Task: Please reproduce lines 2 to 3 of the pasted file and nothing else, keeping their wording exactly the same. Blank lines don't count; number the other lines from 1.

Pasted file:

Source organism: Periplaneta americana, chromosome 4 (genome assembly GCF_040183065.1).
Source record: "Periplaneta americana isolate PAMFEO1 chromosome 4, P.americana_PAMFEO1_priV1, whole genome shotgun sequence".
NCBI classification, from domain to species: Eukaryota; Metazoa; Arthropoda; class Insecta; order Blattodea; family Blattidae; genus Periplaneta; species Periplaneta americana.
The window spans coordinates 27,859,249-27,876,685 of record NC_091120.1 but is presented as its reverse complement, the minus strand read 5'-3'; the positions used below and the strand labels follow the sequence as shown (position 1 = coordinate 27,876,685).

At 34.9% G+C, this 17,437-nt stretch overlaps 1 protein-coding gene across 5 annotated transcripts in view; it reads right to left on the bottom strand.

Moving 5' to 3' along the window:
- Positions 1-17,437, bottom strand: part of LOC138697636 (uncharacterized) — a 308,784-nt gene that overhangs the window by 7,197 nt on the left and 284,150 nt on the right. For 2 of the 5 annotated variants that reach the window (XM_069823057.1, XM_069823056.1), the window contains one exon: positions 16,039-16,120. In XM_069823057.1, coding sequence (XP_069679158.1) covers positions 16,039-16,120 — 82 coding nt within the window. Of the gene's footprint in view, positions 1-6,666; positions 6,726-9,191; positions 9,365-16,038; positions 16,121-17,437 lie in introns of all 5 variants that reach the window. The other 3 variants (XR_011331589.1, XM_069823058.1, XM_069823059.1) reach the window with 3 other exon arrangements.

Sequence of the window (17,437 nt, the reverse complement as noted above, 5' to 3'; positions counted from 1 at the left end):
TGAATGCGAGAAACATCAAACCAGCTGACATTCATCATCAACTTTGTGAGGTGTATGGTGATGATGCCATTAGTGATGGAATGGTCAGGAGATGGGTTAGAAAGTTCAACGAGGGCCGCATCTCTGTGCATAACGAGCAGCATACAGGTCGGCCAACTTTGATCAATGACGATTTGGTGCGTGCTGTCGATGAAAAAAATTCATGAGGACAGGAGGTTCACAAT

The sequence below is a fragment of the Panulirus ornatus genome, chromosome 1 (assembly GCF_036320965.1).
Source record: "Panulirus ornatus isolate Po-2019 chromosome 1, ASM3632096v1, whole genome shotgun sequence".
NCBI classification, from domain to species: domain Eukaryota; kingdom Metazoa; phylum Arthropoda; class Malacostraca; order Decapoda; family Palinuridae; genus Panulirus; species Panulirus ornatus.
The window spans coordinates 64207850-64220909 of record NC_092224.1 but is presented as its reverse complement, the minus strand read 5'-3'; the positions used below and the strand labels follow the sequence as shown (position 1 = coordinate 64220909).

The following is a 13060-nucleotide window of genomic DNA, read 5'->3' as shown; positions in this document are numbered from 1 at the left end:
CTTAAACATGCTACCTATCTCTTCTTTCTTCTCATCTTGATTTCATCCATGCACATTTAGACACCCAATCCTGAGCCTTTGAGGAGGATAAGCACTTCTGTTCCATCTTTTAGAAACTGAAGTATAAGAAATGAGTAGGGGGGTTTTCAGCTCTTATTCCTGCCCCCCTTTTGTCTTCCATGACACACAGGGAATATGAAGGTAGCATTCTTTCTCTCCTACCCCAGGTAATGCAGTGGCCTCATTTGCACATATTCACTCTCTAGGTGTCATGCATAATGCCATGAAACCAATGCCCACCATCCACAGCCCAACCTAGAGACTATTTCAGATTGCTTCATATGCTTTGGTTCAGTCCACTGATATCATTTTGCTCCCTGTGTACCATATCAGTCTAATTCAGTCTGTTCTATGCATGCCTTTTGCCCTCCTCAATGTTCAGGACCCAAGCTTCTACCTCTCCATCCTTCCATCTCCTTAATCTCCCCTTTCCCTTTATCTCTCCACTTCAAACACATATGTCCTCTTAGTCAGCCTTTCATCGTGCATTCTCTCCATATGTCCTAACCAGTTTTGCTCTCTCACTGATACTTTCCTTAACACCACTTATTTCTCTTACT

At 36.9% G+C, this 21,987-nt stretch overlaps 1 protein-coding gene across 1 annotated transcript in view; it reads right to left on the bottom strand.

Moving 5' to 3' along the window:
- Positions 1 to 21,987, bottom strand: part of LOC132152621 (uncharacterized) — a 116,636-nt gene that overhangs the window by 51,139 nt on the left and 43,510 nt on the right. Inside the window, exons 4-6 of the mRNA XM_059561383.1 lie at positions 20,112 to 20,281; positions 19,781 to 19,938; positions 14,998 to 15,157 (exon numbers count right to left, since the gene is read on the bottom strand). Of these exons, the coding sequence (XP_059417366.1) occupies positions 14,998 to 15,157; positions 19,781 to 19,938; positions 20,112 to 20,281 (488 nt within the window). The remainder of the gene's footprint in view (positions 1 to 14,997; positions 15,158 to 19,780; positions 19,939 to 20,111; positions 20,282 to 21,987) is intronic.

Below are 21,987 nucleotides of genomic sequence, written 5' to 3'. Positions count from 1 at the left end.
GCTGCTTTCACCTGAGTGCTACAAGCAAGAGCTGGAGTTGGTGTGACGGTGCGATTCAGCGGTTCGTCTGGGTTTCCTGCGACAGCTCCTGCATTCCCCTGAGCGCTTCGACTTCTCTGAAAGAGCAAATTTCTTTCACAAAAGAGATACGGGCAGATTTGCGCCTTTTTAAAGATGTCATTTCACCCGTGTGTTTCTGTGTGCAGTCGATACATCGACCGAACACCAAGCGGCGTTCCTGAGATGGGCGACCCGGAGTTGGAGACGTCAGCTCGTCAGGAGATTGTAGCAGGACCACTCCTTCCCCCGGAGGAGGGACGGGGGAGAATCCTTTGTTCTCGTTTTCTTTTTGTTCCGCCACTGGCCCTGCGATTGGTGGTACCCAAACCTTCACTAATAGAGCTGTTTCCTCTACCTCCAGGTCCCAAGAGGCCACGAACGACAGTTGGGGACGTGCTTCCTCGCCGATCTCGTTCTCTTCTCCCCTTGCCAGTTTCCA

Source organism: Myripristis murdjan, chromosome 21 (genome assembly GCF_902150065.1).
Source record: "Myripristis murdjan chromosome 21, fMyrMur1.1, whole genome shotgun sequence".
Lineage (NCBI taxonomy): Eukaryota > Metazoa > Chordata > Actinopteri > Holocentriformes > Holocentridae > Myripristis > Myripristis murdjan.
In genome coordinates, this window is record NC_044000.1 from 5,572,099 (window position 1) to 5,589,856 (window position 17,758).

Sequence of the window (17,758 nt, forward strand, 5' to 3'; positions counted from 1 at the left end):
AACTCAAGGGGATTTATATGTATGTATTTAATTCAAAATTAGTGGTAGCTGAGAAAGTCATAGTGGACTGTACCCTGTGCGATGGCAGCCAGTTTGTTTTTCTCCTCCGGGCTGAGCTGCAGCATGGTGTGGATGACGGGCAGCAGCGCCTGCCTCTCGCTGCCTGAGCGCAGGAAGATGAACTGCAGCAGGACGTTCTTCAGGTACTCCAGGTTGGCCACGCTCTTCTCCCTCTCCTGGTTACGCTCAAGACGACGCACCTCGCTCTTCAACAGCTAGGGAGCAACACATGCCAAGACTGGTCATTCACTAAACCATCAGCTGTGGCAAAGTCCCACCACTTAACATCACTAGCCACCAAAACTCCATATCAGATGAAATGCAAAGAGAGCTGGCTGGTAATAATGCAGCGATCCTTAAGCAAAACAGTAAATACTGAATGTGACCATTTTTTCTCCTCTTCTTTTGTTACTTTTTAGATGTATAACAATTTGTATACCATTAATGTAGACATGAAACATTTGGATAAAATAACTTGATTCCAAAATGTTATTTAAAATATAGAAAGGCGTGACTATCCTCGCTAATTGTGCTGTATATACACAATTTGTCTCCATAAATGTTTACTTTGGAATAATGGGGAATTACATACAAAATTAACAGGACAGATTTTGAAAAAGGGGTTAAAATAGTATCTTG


Source record: "Periplaneta americana isolate PAMFEO1 chromosome 4, P.americana_PAMFEO1_priV1, whole genome shotgun sequence".
NCBI classification, from domain to species: Eukaryota; Metazoa; Arthropoda; class Insecta; order Blattodea; family Blattidae; genus Periplaneta; species Periplaneta americana.